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Fords of the Future

2nd Nov 2016 8:00 am

What happens when a carmaker known for some of the best everyday driver’s cars around announces it wants to take away the driver altogether?


Automotive conferences don’t usually have a professor of psychology and behavioural economics to deliver the opening speech. But the sixth annual ‘Further with Ford’ conference had just that, which also indicates how different the future at Ford Motor Co really is. With liberal doses of humour and psychology, Dan Ariely of Duke University provoked the audience into thinking how they could do things in the present to make the future better. In a way, he was linking it with Ford’s plans to build autonomous cars for commercial operations such as ride sharing. “We are moving from owning cars to sharing them. Ford is looking at mobility through a new lens,” Ford chief executive Mark Fields said at the meet.

With an investment upwards of $4.5 billion, leasing the fourth floor of Michigan University’s new robotics lab, doubling the headcount at its own Palo Alto, California research labs, and buying into Chariot – a crowdsourced shuttle service, Ford is geared to produce fully autonomous cars in volumes by 2021. The Tesla Model 3, it seems, was a big wake-up call.
The automaker from Dearborn, Michigan has come a long way since 2004, when it first participated in the DARPA Grand Challenge – a driverless car competition funded by the US Department of Defense. Among the finalists from 2005 to 2007, Ford has made driverless cars its main focus. 2008 onwards, it continued to build the technology, launching a fleet of 10 Fusion Hybrid autonomous vehicles in 2013, and advancing into engineering from testing in 2015. Ford now says it will have an initial fleet ready for ride-sharing operations by 2018, and a mass-produced, fully autonomous SAE Level 4 vehicle without a steering wheel or accelerator pedals by 2021. That is not too far off, is it?

The autonomous Ford complies with all traffic rules, including signals and junctions.


It was time to travel in a Ford autonomous test vehicle. Having ridden in a Bosch test mule a couple of years ago, I wasn’t expecting a radically different experience. On the road, a Ford self-drive doesn’t take directions from the normal GPS mapping – its own system overlays the existing maps in real time for accuracy down to a centimetre. This is done by LiDAR – laser-based scanners, which constantly collect data, sweeping a range of 80-100 metres – a radius Ford plans to expand by the time the final production cars roll out. It will also use Velodyne’s advanced Solid-State Hybrid Ultra ‘Puck’ Auto sensor for precise, real-time 3D models of the surrounding environment which will help the autonomous car handle a broader range of driving scenarios.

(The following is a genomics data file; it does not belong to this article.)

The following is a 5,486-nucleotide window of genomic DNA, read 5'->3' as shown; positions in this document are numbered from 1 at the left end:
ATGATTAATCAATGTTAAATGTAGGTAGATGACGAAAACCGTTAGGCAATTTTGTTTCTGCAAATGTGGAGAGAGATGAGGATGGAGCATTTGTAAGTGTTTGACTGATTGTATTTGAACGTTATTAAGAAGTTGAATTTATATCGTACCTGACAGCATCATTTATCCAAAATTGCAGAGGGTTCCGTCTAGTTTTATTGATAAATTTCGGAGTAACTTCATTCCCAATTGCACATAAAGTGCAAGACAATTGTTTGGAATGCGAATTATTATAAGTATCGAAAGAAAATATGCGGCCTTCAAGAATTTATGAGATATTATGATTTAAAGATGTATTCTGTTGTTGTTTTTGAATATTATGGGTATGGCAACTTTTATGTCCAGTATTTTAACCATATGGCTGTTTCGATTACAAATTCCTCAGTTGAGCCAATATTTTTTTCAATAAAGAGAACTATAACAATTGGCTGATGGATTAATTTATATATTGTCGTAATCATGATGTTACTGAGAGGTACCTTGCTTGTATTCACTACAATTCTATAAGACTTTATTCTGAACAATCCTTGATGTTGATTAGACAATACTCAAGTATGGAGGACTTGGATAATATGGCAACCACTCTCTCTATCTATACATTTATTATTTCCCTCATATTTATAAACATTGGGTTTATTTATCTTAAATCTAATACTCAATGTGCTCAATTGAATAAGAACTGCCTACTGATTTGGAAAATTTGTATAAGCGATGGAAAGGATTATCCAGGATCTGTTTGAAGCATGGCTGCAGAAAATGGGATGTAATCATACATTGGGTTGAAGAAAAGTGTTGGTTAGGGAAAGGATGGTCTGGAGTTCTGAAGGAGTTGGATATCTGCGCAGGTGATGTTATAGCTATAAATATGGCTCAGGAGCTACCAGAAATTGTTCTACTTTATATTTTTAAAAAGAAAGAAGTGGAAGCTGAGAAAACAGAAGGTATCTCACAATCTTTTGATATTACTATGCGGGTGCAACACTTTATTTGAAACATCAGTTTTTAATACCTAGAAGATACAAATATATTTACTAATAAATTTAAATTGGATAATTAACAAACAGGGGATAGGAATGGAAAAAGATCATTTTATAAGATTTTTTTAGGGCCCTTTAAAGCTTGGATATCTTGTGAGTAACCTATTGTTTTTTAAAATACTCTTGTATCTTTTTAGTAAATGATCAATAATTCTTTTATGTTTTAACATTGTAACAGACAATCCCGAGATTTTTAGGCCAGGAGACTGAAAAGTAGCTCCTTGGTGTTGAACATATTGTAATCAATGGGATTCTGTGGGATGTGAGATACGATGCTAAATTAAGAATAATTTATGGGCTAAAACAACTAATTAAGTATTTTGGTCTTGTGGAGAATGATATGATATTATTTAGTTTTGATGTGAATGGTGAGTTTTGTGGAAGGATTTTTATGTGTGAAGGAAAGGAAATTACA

There are also a host of sensors and cameras that work with the in-built safety systems to feed data into the car continuously. So much so, the system has been built to be overly cautious as we soon find out at a crossroad. There was a scenario where two women were chatting at the corner of the road. The car refused to proceed until they moved. Though a Ford driver sat at the wheel for safety, it was eerily wonderful to watch the car steer itself, stop at red lights, politely let pedestrians cross and navigate junctions in full compliance with rules and speed limits. Ford, however, clarifies that it has yet to figure out the nitty-gritty, like how two cars will communicate when they encounter each other, especially at crossroads.
What is clear is that, unlike other companies that are in the race to provide driverless cars as a personal mobility solution, Ford is looking more at a ride-sharing or ride-hailing business model for its autonomous future. So don’t worry, the Blue Oval may be ditching some drivers, but the STs, RSes and GTs will still be yours for the driving in the future.


Three other innovations were introduced to us at this conference, which came up as a result of an internal competition. We had to vote for the one that we thought deserved to win.

KILLIAN VAS, a Ford systems engineer, realised the rigours of a last-mile commute despite owning a car. Parking space is often away from the home or office, and one has to lug their stuff for a distance. His solution was a four-wheeled electric pedestrian assistant called Carr-E which could transport either a person or goods, autonomously, of course.

OLEG GUSHIKIN, Ford technical leader for advanced connected services, while trying to get a cab driver in China to change the AC temperature got the idea. He developed an app that could control the car AC or the radio system via a smartphone. It could even enable a translated conversation.

DOUG MARTIN, a Ford powertrain control engineer, provided a recycling solution to a car’s AC condensation that normally left a puddle on the road. He showcased a system combining a collection tray, filter, pump and a dispenser to convert this condensation into potable water rerouted into the cabin.

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